Congratulations, moms-to-be! As a mother to two amazing boys (my “big” guy is just turning 4 and my little one is 10 months old), I know what’s going through your mind. I remember when I had my first son, I would think, How is it possible for one little person to suddenly change every aspect of my life?
So many questions quickly arose. How are we going to manage the daily tasks, like doing the laundry (oh, the endless laundry!)? Then there were the larger questions of how to plan for, not just my and my husband’s future, but also for that of this remarkable little being who had been entrusted to us.
More often than not, these preparing for a new baby questions involve finances. I know—as a CFP® (Certified Financial Planner®), I work specifically with young couples and families.
Every time I hear one of them announce the exciting news that they are expecting a little one of their own, two things happen. While the “mommy” side of me is filled with joy and excitement for them to embark on their parenthood journey, the planner side of me starts running through a checklist of financial items that should be addressed.
So ladies, in case you were wondering, here it is!
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Basic New Baby Expenses
Some moms may immediately think of the cost of new clothes for the baby, designing the nursery, etc.
However, I have found—from both personal and professional experience—that those areas are rarely where the large expense items come in. Many of us are fortunate enough to receive gracious hand-me-downs and lovely gifts from friends and family that quickly address these concerns.
Instead, I tend to find the following items can quickly start moving the needle:
Babies come with a lot of stuff and many families make plans to increase their home size to accommodate the additional bedroom and living space that a little one needs.
Whether you are renting or a homeowner, the ongoing housing expense will likely increase, and there are multiple other factors associated with this change, including moving expenses, temporary storage, and repairs to your home before you move.
Suddenly your beater of a car does not seem safe enough when you know you’ll have your baby with you at all times! Plus those car seats are bulky!
Many folks take the opportunity to upgrade their vehicle in advance of their baby arriving, so plan for a new, larger car payment.
That “honey do” list (as in, “Honey, can you do this?”) that has been sitting around for the past four years suddenly takes on a new urgency when we know that there will be a baby around soon. Knowing you will be down on sleep and purely exhausted trying to navigate life with your child is great motivation to get as many items addressed as possible pre-baby.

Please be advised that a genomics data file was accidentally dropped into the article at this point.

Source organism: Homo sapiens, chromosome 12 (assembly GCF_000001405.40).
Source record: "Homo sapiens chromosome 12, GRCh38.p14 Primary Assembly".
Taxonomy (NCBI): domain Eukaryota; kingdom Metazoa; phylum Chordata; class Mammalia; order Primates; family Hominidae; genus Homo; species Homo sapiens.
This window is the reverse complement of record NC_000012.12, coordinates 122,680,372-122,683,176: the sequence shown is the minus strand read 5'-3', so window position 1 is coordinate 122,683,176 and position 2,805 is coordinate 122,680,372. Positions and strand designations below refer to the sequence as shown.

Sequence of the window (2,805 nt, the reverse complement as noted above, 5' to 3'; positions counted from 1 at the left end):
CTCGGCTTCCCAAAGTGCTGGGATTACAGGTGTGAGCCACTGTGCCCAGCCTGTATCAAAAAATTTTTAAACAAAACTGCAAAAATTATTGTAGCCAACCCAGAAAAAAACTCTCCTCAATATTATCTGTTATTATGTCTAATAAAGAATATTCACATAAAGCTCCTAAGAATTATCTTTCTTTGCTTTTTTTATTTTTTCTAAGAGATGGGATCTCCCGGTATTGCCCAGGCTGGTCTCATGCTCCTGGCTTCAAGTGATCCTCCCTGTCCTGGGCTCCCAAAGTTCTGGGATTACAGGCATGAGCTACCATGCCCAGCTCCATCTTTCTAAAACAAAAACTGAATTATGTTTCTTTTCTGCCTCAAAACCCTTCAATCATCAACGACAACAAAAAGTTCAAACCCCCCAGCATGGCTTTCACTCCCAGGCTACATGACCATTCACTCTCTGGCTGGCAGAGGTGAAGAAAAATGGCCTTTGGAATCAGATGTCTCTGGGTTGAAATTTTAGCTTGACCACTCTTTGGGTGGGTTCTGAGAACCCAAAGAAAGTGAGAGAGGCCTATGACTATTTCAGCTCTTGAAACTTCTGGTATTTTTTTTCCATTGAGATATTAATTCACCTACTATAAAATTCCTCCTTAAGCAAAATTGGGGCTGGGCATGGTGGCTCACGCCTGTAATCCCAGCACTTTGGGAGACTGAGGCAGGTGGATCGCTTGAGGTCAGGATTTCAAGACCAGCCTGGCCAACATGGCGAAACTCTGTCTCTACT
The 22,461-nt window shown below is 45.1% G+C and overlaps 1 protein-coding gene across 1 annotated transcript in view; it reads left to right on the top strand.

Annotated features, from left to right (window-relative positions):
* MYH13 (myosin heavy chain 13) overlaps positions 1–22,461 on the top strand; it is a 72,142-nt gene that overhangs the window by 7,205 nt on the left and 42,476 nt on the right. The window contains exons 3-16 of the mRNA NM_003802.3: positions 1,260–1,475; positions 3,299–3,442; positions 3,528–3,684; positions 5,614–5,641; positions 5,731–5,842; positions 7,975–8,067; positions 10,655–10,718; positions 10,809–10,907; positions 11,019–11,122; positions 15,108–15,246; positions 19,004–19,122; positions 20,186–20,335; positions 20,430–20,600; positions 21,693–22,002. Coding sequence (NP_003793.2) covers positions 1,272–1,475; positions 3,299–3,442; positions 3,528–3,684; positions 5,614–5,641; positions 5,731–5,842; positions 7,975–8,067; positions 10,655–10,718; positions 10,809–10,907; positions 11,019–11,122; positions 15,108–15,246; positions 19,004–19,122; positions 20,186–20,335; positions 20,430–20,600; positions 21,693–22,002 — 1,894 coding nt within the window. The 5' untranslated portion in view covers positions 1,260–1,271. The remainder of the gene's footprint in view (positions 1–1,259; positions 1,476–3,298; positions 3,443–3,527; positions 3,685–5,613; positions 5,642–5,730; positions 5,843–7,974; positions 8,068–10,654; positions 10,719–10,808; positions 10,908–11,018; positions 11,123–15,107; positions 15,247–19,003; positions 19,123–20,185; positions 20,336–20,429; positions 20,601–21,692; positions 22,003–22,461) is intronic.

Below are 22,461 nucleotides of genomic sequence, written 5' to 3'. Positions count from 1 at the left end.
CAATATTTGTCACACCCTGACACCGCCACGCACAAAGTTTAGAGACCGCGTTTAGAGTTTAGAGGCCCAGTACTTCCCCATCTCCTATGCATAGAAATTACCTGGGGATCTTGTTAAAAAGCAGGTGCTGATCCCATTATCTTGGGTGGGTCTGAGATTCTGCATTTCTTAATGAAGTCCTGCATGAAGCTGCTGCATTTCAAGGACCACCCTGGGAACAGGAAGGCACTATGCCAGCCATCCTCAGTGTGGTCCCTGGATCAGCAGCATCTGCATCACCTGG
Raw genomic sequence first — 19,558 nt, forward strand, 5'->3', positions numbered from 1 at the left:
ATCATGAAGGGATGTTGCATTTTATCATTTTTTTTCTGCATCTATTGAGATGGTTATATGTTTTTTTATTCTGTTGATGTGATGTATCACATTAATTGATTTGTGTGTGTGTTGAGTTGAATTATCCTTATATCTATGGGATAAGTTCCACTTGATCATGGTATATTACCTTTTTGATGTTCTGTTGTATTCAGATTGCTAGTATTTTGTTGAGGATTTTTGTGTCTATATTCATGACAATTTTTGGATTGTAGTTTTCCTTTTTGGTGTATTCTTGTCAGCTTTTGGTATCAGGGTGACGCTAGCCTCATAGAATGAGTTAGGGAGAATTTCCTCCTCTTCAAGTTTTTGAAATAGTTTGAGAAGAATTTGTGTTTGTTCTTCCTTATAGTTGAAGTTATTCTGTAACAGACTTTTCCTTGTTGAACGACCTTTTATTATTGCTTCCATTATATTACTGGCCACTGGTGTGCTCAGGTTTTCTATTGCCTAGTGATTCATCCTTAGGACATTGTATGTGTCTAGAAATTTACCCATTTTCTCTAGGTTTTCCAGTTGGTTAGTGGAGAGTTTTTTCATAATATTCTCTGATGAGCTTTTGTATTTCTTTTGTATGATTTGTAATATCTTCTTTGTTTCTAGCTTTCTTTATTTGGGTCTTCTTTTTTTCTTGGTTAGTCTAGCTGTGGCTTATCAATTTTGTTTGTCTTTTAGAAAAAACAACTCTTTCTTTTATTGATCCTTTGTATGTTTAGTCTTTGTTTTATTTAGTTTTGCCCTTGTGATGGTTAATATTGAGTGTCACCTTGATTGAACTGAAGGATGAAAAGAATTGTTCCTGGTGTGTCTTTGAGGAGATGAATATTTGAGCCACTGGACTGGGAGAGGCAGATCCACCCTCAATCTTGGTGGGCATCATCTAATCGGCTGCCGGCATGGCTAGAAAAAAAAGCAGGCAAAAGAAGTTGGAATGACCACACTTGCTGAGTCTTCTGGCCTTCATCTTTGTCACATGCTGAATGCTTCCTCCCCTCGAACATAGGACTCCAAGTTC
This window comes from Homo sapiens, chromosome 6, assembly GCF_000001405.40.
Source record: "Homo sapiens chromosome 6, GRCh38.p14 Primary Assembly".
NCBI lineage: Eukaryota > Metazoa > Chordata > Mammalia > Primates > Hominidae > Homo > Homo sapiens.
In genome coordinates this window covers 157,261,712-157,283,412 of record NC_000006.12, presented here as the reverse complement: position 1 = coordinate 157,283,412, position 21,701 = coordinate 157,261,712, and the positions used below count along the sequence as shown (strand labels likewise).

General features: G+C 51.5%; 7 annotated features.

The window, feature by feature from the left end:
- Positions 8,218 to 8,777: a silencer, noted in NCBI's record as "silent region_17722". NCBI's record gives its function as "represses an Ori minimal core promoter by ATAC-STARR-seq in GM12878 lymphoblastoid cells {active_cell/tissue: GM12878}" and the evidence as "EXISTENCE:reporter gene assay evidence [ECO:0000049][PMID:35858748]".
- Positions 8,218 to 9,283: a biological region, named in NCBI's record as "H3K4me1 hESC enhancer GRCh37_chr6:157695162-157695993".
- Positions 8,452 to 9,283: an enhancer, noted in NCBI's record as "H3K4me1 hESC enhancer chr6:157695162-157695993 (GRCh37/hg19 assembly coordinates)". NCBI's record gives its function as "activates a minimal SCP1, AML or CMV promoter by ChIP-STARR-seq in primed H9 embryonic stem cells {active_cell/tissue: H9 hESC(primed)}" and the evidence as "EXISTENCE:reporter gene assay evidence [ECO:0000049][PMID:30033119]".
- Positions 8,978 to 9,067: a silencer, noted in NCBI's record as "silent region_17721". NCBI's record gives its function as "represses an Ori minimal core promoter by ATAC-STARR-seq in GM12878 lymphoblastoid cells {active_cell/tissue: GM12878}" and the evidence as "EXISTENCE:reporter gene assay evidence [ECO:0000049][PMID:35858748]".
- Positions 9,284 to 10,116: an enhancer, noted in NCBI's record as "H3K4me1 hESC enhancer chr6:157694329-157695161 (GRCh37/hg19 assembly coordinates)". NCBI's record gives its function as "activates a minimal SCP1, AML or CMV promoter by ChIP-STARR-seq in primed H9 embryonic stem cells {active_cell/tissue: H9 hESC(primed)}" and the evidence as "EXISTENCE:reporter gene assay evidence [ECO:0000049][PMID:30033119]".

When planning for your little one, be sure to take these items into consideration and allocate your savings accordingly!
Your emergency fund should be about 3-6 months of living expenses, which you may have heard before—it’s a frequently referenced guideline.
But what does that mean for you?
…Each step you take will empower yourself and your family for their future…
Instead of looking at one month in isolation, I recommend you review your spending over multiple months and then take an average to be sure you account for variability in spending (vacations, insurance policy premium payments, medical expenses, car repairs, etc.).
If you are a single-earner household, I recommend increasing your emergency fund towards six months of savings. If you are a strong, dual-earner household, then three months likely would be sufficient.
And, when we anticipate additional expenses for any reason, including having a child, be sure to revisit this analysis and increase accordingly. For example:
- If you are a dual-income household and spent about $35,000 over the past five months (including rent, debt payments, etc.), then your average monthly spend is $7,000 and your emergency savings should be $21,000.
- Once you have a child, you anticipate spending $2,000 a month in additional child care expenses in the coming year, plus an additional $500 a month in rent. So you should increase your emergency savings to $28,500 [($7,000 + $2,000 + $500) * 3].
- Increase your monthly recurring savings to reach this goal in the next 1-2 years if you do not have funds immediately available to transfer into this account.
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It is so hard to gauge how much you should save for college these days, especially with the increase in education expenses over the past 10 years to be about 7% a year on average.
But when doing education funding, there are a few basic routes you can pursue:
A 529 Plan is the most traditional type of tax-advantaged education savings plan “designed to encourage saving for future college costs.” This is opened after your child is born. (You will need their social security number.) I highly encourage you to share the 529 plan information with friends and family so they can contribute if they would like to for birthdays, holidays, and special events.
For most folks who pay for a daycare expense and have their children in public school from kindergarten on, it usually makes sense to make nominal contributions to the 529 in the early daycare years. Then in future years, you can replace your daycare expense amount with 529 contributions.